The Plant Based Summit has established itself as one of the leading events for discussing innovation and the development of products made from renewable sources and associated regulatory and policy aspects. After the 2013 edition in Paris, the 2015 edition in Lille will attract an even more international audience. The two days of presentations and interventions – organised by the Association Chimie du Végétal (ACDV) – will feature over 75 exhibitors from all over the world from the agro-industrial and chemical sectors and the bio-based products industry.
The international speakers taking to the stage at the Plant Based Summit will include Stefano Facco, Novamont’s New Business Development Director, who will demonstrate how it is possible to develop a bioeconomy model based on local low-impact agricultural value chains and by redeveloping uncompetitive or deindustrialised production sites.
In this context he will present the case of the conversion of the Porto Torres petrochemical plant, in Sardinia, into the Matrìca biorefinery (a 50:50 joint venture between Novamont and Versalis). Using agricultural raw materials and vegetable oils, Matrìca employs a world-first technology developed by Novamont research in order to produce a range of bioproducts used in numerous sectors: bioplastics, biolubricants, agriculture, cosmetics, etc. This is an example of a win-win collaboration between industry and the agricultural sector which can generate new value and jobs and can be rolled out in other regions throughout Europe, with adaptations to specific local requirements.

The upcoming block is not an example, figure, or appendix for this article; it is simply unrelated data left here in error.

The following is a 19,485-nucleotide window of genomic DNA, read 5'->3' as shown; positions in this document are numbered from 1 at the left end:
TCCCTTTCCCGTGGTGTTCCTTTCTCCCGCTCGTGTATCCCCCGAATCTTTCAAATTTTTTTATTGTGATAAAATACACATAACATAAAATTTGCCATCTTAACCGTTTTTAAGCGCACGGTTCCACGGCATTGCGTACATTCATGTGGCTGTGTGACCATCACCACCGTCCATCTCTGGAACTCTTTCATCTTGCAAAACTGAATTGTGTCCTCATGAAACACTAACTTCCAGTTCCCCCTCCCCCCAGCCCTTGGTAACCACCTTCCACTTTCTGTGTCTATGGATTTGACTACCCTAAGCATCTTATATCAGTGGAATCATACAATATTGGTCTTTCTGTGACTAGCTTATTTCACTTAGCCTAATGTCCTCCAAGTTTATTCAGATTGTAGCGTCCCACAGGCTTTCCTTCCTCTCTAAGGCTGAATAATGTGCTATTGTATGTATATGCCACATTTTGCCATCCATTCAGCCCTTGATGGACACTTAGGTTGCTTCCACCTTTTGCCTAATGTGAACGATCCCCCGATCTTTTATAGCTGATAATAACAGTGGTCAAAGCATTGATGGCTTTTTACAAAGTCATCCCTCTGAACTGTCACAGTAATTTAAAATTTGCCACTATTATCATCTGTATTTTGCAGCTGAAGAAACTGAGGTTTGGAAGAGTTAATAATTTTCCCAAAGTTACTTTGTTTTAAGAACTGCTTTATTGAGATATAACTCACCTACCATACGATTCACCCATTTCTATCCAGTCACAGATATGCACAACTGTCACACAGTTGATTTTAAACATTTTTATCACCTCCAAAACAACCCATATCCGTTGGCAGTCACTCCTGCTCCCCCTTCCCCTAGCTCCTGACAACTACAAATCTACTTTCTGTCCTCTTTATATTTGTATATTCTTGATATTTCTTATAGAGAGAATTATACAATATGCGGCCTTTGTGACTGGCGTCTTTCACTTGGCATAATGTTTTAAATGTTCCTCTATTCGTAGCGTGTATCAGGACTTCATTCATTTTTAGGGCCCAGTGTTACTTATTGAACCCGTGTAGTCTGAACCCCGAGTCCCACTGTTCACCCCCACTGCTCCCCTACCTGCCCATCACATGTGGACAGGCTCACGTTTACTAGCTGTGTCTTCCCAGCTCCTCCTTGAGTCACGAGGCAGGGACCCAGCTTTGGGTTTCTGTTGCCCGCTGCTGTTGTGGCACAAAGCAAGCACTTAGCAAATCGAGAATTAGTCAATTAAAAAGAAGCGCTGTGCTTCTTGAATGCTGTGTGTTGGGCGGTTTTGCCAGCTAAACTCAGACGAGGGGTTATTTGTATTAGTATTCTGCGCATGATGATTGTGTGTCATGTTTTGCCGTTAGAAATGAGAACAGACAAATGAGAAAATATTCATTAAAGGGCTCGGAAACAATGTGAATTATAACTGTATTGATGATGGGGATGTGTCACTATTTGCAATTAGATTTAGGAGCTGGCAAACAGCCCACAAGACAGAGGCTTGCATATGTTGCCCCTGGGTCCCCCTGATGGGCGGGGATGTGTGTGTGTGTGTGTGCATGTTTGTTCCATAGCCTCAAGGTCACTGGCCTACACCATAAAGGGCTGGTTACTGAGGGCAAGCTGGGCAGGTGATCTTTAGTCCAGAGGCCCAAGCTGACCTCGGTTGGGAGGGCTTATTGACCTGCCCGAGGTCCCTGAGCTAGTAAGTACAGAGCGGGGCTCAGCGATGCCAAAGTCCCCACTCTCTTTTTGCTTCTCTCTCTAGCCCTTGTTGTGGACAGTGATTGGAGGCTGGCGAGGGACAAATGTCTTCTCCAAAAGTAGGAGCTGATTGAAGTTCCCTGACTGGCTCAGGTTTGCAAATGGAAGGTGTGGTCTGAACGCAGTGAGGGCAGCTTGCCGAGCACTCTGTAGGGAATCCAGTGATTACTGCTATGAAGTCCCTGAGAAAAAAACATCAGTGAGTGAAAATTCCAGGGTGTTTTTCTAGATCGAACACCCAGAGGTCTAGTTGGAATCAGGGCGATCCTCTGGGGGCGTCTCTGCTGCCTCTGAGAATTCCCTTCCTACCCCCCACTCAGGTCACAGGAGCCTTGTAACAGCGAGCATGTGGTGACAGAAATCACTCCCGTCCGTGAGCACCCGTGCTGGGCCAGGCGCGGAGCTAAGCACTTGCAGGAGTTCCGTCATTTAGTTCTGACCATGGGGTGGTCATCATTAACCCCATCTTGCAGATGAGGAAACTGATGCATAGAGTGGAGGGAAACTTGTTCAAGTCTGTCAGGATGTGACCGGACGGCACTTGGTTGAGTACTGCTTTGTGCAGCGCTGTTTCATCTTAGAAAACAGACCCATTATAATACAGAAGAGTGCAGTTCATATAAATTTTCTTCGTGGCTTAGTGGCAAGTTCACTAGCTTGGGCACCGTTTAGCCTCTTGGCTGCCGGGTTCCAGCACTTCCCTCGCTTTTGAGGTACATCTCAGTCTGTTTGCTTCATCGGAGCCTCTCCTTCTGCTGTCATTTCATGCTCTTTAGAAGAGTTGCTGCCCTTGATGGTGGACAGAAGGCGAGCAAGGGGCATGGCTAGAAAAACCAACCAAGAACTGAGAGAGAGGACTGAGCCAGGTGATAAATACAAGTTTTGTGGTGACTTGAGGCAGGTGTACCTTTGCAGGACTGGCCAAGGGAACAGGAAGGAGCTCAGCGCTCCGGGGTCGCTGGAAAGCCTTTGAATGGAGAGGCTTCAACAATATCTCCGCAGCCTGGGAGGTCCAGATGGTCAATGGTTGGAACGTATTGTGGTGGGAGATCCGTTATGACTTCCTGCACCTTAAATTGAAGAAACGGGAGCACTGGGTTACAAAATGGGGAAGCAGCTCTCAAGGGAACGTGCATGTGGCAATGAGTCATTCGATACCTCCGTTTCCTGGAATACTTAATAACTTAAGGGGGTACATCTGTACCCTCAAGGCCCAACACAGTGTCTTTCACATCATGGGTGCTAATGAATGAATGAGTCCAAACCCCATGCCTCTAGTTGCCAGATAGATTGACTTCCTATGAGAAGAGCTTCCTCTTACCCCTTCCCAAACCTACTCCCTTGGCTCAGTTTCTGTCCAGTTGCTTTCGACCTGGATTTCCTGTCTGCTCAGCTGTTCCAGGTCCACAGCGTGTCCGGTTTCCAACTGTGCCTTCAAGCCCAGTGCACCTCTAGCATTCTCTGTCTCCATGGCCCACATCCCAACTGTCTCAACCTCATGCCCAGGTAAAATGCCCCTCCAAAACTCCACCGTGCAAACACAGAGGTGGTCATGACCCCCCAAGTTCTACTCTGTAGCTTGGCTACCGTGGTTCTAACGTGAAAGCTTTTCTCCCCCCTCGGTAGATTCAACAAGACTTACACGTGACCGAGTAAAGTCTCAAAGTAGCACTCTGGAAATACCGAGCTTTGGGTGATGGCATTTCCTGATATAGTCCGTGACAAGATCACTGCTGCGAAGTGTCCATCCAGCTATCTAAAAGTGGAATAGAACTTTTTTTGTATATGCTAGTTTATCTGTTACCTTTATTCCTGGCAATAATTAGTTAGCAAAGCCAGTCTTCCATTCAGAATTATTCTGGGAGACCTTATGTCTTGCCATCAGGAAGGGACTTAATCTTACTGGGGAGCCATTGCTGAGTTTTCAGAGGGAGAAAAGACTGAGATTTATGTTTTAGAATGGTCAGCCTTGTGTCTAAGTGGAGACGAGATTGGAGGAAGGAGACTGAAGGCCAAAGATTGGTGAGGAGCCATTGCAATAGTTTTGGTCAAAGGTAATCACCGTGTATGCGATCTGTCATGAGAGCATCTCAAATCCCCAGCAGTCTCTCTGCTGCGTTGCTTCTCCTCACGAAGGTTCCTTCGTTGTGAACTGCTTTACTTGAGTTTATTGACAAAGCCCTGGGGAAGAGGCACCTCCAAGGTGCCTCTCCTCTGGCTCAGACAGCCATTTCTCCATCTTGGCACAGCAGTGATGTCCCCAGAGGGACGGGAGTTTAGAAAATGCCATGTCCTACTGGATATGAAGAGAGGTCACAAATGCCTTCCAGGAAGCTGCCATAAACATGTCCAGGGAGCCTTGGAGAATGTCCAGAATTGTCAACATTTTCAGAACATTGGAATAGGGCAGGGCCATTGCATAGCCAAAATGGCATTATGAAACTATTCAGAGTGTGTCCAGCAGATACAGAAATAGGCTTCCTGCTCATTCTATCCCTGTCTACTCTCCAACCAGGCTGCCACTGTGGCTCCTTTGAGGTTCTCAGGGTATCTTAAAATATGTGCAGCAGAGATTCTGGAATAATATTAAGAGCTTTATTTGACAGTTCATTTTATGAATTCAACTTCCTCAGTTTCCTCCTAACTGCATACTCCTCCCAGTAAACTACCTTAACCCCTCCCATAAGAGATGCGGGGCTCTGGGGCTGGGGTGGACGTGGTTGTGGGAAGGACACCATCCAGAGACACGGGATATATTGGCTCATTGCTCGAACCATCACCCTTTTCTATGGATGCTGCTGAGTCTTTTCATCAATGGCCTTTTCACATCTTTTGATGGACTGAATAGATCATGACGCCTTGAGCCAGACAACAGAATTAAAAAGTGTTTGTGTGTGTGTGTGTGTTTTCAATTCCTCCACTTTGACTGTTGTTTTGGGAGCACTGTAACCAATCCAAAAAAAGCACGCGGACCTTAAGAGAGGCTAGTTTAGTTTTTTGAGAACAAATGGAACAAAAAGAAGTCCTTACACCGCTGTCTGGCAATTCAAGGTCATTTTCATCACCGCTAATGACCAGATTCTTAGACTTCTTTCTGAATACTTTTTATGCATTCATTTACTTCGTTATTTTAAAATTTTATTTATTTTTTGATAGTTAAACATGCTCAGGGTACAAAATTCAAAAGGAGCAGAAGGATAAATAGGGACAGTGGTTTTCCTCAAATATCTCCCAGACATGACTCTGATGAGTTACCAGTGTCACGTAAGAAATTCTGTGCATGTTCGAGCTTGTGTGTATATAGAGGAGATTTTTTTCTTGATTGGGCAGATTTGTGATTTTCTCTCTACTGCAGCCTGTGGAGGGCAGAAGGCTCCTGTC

“We are delighted to be taking part once again in the Plant Based Summit and to have the opportunity to present our experience in the bioplastics sector and our bioeconomy model, which goes beyond the use of renewable raw materials to include the regeneration of the area,” said Christophe Doukhi-de Boissoudy, General Manager of Novamont France. “This means starting with local areas, respecting their biodiversity and in partnership with farmers, in order to develop biorefineries that are integrated in the region and dedicated to producing high added-value products such as bioplastics and biochemicals. It also means making great investments in research, in order to develop technologies that allow the creation of new, increasingly sustainable products, but also converting uncompetitive or abandoned industrial sites rather than using greenfield land. In this respect, the planned reduction of single-use plastic bags (with the exception of compostable bags containing raw materials from vegetable origin), in France as well in the rest of EU, is a measure in the right direction, since it diverts organic waste from landfill and promotes the development of a new European industry based on the use of renewable sources according to a logic of circular economy”.